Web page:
With the fourth wave looming, besides the vaccine, there is nothing safer than the National Bank Open this week.
Despite the heat and humidity, everyone is wearing a mask at IGA Stadium
While the matches are broadcast on TV, let’s go back stage to get an idea of the tournament’s inner workings.
Once spectators are sitting comfortably in their seats, they’re allowed to take off their mask, as long as they keep a physical distance.
Yes, there are crowds, though the sweltering heat has slowed ticket sales.
Hat’s off to the fans. The crowds are smaller but as enthusiastic as ever. Just ask Bianca Andreescu, who was transported by her supporters in her tough opening match.
Notably absent are the linespersons, who have been replaced by Hawk-Eye.
PRICIER THAN THE PRIZE MONEY
The food concessions are few and far between but open, and that’s good news given the weather.
Besides official broadcasters TVA Sports and Sportsnet, there are no media here. Everyone is at home doing interviews via videoconference.
The place is a fortress.
There is testing. There is a tightly guarded walkway for players to avoid potential contacts between the practice courts and the locker room. Total cost: $100 000.
A major hotel was booked to isolate the players and their teams. The medical staff, WTA officials and drivers are all in the bubble. About 400 people.
So how much is all that?
According to tournament director Eugène Lapierre, $2 to $2.5M in COVID-19 expenses.
In case you’re keeping track, the total prizemoney is $1,835,490.
ARE THE WOMEN MORE RESPONSIBLE?
When it comes to the health measures, it seems they are. Two players in Toronto were reprimanded for leaving the bubble. In Montréal? None.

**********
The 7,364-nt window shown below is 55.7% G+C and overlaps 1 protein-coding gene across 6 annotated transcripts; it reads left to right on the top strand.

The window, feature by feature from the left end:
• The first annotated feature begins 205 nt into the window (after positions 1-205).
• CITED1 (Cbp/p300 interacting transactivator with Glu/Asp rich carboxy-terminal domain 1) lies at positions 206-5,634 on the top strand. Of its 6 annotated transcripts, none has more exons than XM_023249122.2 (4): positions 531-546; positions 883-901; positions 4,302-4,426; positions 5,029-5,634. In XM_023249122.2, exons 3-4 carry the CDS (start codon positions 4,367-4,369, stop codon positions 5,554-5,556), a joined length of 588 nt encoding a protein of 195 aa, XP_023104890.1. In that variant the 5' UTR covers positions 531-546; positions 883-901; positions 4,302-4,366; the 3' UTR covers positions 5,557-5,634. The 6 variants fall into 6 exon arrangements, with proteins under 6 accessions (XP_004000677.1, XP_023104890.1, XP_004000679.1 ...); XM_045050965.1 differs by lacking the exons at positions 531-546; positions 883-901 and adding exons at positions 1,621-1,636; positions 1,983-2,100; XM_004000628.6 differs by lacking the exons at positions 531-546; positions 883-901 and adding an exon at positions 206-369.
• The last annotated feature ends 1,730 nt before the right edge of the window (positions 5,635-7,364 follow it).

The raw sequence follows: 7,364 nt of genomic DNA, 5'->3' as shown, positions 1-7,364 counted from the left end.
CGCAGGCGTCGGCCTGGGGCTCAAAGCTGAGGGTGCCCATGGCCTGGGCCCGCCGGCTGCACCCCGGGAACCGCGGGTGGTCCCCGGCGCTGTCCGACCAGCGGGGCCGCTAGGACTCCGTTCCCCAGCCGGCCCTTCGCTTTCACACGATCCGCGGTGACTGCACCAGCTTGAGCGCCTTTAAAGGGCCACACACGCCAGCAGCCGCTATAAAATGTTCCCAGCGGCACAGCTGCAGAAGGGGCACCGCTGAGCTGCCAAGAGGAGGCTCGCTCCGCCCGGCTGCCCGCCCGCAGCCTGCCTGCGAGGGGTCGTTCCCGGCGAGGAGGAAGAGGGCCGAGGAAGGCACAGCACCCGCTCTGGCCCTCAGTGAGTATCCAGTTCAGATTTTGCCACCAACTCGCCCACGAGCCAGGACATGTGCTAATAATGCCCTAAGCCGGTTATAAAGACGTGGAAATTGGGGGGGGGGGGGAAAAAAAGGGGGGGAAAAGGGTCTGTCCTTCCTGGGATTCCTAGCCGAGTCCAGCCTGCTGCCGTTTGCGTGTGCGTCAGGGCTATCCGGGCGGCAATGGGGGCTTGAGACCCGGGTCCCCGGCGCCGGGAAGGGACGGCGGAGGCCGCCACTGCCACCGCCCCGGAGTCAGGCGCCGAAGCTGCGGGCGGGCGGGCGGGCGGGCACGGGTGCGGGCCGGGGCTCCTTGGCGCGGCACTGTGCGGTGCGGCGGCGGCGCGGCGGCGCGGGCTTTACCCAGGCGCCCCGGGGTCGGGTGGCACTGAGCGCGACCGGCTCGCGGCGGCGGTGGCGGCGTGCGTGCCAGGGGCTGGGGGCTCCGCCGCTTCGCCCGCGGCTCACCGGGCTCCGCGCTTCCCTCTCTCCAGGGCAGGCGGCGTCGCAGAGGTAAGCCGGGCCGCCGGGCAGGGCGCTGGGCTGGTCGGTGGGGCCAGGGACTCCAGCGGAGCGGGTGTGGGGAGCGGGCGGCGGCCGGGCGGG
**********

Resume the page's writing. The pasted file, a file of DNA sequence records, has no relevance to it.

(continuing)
MARINO BY THE NEW NUMBERS
After ousting No.26 Madison Keys and No.31 Paula Badosa, Rebecca Marino is sure to pocket $21,000 and climb 45 spots in the WTA rankings from No.220 to No.175.
She’s competing in her first National Bank Open in a decade.
SYLVAIN BRUNEAU LEDS HIS SUPPORT
Coaching Rebecca Marino this week is none other than Sylvain Bruneau.
Now, no one is saying Rebecca will become the next Bianca, but the coach will be relying on the same methods.
“I’ve known Rebecca since she was 19. We worked together a lot at Billie Jean King Cup. I offered, and she was happy to collaborate for this little bit,” explained Bruneau, who oversees elite women’s tennis at Tennis Canada.
And it shows.
What type of weapons can Marino count on when she takes on Aryna Sabalenka in the round of 16?
“She hits the ball long and heavy, and that keeps her opponents on their toes. And she has a huge first serve. She puts a lot of pressure with her second-serve returns,” he said.
ENDS WITH AN A
Aiming for a career in pro tennis? Having a last name that ends with the letter an A may give an edge.
In the singles main draw, there are 27 players (out of 56) whose last name ends in A. In doubles? 18 out of 32.
A killer forehand helps, too.